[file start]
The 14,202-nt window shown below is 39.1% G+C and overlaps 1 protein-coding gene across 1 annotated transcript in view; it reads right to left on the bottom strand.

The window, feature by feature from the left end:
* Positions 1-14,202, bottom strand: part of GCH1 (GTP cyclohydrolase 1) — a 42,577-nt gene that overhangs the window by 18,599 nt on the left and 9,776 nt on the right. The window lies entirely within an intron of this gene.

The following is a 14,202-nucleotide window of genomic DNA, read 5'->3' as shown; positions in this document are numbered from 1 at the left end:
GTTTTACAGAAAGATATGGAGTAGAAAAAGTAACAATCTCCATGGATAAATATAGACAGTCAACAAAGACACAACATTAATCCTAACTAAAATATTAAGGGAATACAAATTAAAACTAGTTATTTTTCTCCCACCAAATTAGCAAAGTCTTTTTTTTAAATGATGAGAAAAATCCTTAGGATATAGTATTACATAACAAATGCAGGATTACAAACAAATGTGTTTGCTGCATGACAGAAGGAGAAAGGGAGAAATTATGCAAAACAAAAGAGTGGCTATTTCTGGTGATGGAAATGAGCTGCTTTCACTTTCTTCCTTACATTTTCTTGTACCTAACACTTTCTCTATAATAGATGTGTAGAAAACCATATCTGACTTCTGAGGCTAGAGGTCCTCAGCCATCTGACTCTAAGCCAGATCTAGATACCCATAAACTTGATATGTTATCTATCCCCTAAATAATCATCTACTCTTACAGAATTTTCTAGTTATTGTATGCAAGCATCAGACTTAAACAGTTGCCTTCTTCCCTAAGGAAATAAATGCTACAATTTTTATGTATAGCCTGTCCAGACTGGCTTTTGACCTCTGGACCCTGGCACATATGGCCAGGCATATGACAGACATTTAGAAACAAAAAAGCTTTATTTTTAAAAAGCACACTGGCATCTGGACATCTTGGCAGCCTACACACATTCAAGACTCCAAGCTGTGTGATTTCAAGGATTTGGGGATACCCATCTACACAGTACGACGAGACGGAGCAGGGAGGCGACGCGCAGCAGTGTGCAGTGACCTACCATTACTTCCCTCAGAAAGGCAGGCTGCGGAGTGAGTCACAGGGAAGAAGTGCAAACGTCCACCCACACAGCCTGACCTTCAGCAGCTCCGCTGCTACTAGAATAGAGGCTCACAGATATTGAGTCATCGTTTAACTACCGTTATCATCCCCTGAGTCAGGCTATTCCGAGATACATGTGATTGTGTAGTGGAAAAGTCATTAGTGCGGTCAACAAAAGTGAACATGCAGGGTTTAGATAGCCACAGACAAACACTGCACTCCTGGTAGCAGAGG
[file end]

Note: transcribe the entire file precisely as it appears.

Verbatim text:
The 14,202-nt window shown below is 39.1% G+C and overlaps 1 protein-coding gene across 1 annotated transcript in view; it reads right to left on the bottom strand.

The window, feature by feature from the left end:
* Positions 1-14,202, bottom strand: part of GCH1 (GTP cyclohydrolase 1) — a 42,577-nt gene that overhangs the window by 18,599 nt on the left and 9,776 nt on the right. The window lies entirely within an intron of this gene.

The following is a 14,202-nucleotide window of genomic DNA, read 5'->3' as shown; positions in this document are numbered from 1 at the left end:
GTTTTACAGAAAGATATGGAGTAGAAAAAGTAACAATCTCCATGGATAAATATAGACAGTCAACAAAGACACAACATTAATCCTAACTAAAATATTAAGGGAATACAAATTAAAACTAGTTATTTTTCTCCCACCAAATTAGCAAAGTCTTTTTTTTAAATGATGAGAAAAATCCTTAGGATATAGTATTACATAACAAATGCAGGATTACAAACAAATGTGTTTGCTGCATGACAGAAGGAGAAAGGGAGAAATTATGCAAAACAAAAGAGTGGCTATTTCTGGTGATGGAAATGAGCTGCTTTCACTTTCTTCCTTACATTTTCTTGTACCTAACACTTTCTCTATAATAGATGTGTAGAAAACCATATCTGACTTCTGAGGCTAGAGGTCCTCAGCCATCTGACTCTAAGCCAGATCTAGATACCCATAAACTTGATATGTTATCTATCCCCTAAATAATCATCTACTCTTACAGAATTTTCTAGTTATTGTATGCAAGCATCAGACTTAAACAGTTGCCTTCTTCCCTAAGGAAATAAATGCTACAATTTTTATGTATAGCCTGTCCAGACTGGCTTTTGACCTCTGGACCCTGGCACATATGGCCAGGCATATGACAGACATTTAGAAACAAAAAAGCTTTATTTTTAAAAAGCACACTGGCATCTGGACATCTTGGCAGCCTACACACATTCAAGACTCCAAGCTGTGTGATTTCAAGGATTTGGGGATACCCATCTACACAGTACGACGAGACGGAGCAGGGAGGCGACGCGCAGCAGTGTGCAGTGACCTACCATTACTTCCCTCAGAAAGGCAGGCTGCGGAGTGAGTCACAGGGAAGAAGTGCAAACGTCCACCCACACAGCCTGACCTTCAGCAGCTCCGCTGCTACTAGAATAGAGGCTCACAGATATTGAGTCATCGTTTAACTACCGTTATCATCCCCTGAGTCAGGCTATTCCGAGATACATGTGATTGTGTAGTGGAAAAGTCATTAGTGCGGTCAACAAAAGTGAACATGCAGGGTTTAGATAGCCACAGACAAACACTGCACTCCTGGTAGCAGAGG